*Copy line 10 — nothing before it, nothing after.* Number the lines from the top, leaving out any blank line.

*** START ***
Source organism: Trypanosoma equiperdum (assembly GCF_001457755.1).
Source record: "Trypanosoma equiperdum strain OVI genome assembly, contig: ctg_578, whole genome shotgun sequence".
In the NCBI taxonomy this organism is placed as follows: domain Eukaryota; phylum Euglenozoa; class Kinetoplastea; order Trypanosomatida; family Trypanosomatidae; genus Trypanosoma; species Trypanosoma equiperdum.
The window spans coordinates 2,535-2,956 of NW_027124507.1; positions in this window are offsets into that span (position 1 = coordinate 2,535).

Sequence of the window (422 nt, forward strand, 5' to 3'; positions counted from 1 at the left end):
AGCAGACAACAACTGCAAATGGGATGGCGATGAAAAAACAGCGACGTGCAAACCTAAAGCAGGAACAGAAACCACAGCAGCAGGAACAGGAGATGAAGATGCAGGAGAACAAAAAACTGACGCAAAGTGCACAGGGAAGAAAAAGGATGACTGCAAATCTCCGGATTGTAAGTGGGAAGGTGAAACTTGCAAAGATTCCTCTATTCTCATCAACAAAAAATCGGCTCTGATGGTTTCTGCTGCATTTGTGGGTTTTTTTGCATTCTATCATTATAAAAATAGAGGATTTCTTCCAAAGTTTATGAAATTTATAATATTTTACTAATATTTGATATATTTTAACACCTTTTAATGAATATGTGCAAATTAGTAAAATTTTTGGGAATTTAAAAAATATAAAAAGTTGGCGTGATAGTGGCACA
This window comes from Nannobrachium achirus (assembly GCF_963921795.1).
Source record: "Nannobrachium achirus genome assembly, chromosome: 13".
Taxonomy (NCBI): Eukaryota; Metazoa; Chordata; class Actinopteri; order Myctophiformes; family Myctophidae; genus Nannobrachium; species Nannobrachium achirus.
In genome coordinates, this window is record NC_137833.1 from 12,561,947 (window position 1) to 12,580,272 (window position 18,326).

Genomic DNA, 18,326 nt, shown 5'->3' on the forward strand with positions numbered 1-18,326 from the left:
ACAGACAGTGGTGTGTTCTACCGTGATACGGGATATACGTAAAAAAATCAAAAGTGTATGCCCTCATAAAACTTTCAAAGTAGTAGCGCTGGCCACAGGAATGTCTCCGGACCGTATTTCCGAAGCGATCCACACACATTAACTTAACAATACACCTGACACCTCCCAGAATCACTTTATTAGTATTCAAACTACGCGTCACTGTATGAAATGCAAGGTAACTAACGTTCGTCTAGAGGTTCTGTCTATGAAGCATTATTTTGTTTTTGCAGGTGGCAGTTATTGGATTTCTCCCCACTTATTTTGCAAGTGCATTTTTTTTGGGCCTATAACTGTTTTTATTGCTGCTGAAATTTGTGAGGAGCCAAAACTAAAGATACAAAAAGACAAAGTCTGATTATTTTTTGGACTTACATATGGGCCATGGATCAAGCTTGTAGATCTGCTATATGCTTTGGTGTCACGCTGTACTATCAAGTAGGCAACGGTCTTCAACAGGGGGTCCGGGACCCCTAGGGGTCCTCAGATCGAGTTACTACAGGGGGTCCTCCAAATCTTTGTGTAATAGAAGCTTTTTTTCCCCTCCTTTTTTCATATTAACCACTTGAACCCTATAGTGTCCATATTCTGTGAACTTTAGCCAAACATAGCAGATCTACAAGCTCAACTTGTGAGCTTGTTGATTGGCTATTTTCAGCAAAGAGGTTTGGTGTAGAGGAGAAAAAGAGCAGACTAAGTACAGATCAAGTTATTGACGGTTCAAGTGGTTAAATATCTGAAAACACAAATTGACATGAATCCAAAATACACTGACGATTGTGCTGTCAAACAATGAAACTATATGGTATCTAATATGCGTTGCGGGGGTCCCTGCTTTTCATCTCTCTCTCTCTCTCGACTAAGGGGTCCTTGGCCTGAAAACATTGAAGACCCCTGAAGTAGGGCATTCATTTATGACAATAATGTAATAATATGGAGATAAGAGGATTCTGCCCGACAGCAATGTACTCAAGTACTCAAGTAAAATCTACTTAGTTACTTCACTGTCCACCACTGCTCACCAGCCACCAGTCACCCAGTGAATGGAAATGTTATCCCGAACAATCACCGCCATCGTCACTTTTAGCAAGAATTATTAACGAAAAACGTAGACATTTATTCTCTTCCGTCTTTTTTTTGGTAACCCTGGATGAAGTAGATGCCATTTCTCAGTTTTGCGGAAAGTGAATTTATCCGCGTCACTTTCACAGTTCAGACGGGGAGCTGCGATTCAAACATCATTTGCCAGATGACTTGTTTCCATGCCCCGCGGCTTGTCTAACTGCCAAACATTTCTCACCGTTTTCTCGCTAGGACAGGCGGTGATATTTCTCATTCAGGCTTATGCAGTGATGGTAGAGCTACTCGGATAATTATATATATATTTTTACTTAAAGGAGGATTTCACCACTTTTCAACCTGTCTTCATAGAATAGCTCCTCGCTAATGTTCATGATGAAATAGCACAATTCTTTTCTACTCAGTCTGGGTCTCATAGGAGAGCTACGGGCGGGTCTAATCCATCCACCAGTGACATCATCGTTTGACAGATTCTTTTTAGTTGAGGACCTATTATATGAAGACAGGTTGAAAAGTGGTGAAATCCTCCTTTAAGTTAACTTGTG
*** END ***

In genome coordinates, this window is record NC_137833.1 from 12,561,947 (window position 1) to 12,580,272 (window position 18,326).